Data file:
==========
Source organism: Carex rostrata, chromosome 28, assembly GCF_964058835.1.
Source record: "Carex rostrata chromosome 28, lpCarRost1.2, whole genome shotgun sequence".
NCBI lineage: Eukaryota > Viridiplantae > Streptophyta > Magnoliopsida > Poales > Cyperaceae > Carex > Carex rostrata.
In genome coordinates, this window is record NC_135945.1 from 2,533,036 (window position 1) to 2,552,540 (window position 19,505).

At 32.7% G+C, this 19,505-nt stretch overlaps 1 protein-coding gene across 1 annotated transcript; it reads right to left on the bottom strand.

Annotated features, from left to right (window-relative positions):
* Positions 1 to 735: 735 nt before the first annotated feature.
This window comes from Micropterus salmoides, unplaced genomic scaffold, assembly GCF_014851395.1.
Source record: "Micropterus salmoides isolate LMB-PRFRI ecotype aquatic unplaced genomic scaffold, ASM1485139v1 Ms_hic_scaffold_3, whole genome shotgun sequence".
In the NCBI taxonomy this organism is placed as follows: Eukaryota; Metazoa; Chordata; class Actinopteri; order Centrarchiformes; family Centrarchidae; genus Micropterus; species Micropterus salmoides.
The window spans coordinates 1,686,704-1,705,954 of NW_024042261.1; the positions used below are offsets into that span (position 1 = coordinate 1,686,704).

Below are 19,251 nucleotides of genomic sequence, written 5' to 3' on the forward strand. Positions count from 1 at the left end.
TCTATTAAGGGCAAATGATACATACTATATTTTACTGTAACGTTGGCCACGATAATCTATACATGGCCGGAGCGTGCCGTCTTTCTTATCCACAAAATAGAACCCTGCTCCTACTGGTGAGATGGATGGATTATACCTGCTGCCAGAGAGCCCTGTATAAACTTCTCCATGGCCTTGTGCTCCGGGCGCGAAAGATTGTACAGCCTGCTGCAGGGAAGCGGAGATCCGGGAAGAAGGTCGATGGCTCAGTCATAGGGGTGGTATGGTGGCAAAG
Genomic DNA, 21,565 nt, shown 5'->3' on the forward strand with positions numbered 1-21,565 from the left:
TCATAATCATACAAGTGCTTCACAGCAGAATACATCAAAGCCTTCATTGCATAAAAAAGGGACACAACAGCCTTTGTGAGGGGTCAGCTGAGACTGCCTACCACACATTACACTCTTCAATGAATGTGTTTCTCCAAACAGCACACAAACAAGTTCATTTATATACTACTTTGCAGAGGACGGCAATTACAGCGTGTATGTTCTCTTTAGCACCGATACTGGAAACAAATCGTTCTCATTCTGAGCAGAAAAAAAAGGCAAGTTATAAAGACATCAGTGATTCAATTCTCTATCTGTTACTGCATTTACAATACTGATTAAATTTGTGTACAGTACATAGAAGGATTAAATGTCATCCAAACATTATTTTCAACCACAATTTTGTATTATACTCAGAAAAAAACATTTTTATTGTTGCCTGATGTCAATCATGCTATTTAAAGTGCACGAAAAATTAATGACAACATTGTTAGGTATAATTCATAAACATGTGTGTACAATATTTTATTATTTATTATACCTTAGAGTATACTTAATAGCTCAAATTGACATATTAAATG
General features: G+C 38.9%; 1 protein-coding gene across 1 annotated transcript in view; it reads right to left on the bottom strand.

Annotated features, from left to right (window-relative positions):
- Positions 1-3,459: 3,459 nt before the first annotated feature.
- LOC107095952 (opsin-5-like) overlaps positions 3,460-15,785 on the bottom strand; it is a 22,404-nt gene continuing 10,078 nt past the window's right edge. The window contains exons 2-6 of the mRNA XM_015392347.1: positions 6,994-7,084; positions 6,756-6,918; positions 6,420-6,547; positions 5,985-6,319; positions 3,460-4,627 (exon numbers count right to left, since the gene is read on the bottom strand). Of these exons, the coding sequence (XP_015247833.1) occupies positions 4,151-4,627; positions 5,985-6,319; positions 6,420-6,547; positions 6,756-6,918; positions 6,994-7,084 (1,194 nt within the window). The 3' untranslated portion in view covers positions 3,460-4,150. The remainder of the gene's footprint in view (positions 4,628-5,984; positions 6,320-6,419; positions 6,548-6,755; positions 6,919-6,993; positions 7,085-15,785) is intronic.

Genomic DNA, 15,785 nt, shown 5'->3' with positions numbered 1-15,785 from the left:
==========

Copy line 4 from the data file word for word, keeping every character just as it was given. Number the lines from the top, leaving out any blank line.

In genome coordinates, this window is record NC_135945.1 from 2,533,036 (window position 1) to 2,552,540 (window position 19,505).